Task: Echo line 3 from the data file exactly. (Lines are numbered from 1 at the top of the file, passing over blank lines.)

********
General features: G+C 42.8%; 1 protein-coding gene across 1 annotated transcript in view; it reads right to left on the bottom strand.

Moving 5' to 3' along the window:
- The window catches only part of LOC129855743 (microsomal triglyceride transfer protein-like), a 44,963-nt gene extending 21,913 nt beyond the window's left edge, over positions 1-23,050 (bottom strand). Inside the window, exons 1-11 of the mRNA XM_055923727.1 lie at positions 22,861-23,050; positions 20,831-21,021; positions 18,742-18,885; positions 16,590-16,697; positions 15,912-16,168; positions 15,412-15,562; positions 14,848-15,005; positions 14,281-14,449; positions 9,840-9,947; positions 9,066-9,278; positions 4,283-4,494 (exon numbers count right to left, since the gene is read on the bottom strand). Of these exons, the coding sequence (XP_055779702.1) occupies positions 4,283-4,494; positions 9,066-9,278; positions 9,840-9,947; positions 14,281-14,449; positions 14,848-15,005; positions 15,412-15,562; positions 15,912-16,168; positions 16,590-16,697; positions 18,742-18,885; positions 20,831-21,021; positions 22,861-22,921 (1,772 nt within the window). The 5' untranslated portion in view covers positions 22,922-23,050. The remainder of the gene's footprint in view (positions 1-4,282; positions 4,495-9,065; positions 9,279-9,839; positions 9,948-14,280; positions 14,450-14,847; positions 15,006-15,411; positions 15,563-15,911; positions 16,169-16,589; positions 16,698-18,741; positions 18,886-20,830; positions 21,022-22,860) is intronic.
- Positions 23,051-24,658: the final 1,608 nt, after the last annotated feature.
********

- The window catches only part of LOC129855743 (microsomal triglyceride transfer protein-like), a 44,963-nt gene extending 21,913 nt beyond the window's left edge, over positions 1-23,050 (bottom strand). Inside the window, exons 1-11 of the mRNA XM_055923727.1 lie at positions 22,861-23,050; positions 20,831-21,021; positions 18,742-18,885; positions 16,590-16,697; positions 15,912-16,168; positions 15,412-15,562; positions 14,848-15,005; positions 14,281-14,449; positions 9,840-9,947; positions 9,066-9,278; positions 4,283-4,494 (exon numbers count right to left, since the gene is read on the bottom strand). Of these exons, the coding sequence (XP_055779702.1) occupies positions 4,283-4,494; positions 9,066-9,278; positions 9,840-9,947; positions 14,281-14,449; positions 14,848-15,005; positions 15,412-15,562; positions 15,912-16,168; positions 16,590-16,697; positions 18,742-18,885; positions 20,831-21,021; positions 22,861-22,921 (1,772 nt within the window). The 5' untranslated portion in view covers positions 22,922-23,050. The remainder of the gene's footprint in view (positions 1-4,282; positions 4,495-9,065; positions 9,279-9,839; positions 9,948-14,280; positions 14,450-14,847; positions 15,006-15,411; positions 15,563-15,911; positions 16,169-16,589; positions 16,698-18,741; positions 18,886-20,830; positions 21,022-22,860) is intronic.